August 16, 2021
The Journeys of Trees
5 Takeaways

Author: Zach St. George • Published by W.W. Norton

Trees cover about thirty percent of land on Earth. Their ability to enrich the soil and filter the air provides us not only food and clean water, but shelter and shade, as well as, amusement for those who dare to climb up them. We make fuel, furniture, paper, and many other products from their wood. We find rest from our everyday distractions when we walk amongst them, and through many myths and fairy tales we have come to see them as magical beings, as well as, symbols of strength and wisdom.

Trees pull at us in ways that other plants don’t. I am thinking of the giant sycamore in my backyard that shapes my childhood memories or the majestic redwoods that mesmerize countless visitors every year. We assume that trees have always been and will always be, but reading The Journeys of Trees explains to us that trees are restless and have survived by random chance. Author Zach St. George writes,

“The migration of a forest is just many trees sprouting in the same direction. Through the fossils that ancient forests left behind, scientists can track their movements over the eons. They shuffle back and forth across continents, sometimes following the same route more than once, like migrating birds or whales.”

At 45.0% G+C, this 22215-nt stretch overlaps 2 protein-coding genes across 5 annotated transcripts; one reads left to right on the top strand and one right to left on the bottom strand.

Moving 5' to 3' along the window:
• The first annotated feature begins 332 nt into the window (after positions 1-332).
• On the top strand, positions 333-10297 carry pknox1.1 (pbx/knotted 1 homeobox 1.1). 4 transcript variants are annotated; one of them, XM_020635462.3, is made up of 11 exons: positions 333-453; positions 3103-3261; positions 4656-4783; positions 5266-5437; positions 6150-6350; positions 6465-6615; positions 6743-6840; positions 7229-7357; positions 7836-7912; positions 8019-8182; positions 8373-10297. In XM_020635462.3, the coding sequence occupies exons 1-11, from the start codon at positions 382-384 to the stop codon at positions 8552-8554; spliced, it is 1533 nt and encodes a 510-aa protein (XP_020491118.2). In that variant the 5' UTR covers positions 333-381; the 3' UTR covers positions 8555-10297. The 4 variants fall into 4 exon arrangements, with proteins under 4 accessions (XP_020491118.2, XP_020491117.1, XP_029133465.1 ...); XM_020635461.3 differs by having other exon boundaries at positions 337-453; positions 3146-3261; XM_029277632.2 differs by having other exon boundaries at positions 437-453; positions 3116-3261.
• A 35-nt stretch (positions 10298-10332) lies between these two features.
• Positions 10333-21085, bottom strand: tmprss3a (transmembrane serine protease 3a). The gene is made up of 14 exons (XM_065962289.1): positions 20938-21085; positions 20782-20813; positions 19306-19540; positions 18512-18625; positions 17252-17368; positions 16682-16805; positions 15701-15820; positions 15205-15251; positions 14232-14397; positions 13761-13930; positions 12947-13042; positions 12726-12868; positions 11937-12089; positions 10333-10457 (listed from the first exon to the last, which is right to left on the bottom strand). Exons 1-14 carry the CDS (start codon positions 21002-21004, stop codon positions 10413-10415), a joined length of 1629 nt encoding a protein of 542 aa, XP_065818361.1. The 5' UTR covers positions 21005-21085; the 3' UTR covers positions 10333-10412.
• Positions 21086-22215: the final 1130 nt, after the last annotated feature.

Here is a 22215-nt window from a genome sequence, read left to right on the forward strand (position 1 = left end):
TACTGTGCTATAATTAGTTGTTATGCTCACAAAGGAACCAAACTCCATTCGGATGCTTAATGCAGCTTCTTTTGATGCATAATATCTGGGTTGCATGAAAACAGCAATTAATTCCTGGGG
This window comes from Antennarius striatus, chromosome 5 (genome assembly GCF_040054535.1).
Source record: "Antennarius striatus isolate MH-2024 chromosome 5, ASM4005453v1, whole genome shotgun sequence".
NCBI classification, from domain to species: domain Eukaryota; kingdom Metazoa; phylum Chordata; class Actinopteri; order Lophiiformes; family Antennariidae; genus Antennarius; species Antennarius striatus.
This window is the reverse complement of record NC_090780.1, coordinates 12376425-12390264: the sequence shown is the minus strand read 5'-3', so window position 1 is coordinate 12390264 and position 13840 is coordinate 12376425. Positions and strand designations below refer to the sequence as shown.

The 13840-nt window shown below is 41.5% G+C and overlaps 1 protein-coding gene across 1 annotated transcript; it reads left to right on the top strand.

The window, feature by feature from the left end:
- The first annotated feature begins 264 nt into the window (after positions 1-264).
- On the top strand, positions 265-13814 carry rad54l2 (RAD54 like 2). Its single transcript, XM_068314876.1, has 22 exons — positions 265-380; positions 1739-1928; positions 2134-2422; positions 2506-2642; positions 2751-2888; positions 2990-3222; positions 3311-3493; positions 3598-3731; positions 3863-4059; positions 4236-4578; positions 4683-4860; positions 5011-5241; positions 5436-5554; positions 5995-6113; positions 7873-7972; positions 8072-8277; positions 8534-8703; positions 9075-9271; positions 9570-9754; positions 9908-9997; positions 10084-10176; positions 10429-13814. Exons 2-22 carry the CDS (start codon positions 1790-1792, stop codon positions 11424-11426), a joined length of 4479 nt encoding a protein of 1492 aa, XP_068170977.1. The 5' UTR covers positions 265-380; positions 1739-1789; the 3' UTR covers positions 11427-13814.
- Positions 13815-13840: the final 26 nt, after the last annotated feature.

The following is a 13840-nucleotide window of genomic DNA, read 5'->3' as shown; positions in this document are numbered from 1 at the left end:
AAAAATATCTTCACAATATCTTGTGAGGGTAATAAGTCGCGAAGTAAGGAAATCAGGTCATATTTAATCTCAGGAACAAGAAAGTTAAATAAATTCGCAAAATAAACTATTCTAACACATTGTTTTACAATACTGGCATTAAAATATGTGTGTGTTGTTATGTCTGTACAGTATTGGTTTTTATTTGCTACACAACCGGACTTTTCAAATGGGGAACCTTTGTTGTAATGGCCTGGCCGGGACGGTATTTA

How did trees get to be where they are, and what might their fate be as climate change continues to accelerate at unprecedented levels? What does the future of forest conservation look like in the lens of past, sometimes misguided practices? These are the types of questions the book explores through the author’s use of science writing and travel anecdotes from around the country and overseas.


Species of trees make their "journey tree by tree."

“For individuals alike and species alike, life was chaotic, competitive, and often fleeting.”

How do some tree species find themselves in areas with conditions that don’t suit them? Why do some areas with similar climates have similar species, but other areas with also similar climates have few species? Is it due to competition and the removal of one species over another, or simply a delayed arrival? St. George explores five species in the book and focuses first on the sequoia. These gentle giants used to cover North America, but are now reduced to about seventy groves in California. Perhaps the sequoia after eons of migration has finally journeyed to the last place where the climate, soil, and precipitation suits its particular needs. If we go about saving this tree, how do we do so?

“More than any other living thing, trees define their surroundings. They break up the horizon, mark the trail, soften hard edges. You can pick them out one by one, a single thread, or as a texture, the whole cloth. Entire scenes can be conjured by the presence or absence of trees: the forest; the field; the house on the corner with the maple in the yard. A tree is a rooted thing, so a tree is also a place.

Trees are indicators of climate change. 

“At present, the climate is changing far faster than it ever has in the past…it can be hard for a person living through this transformation to judge what is normal, what is abnormal, and what is wholly new.”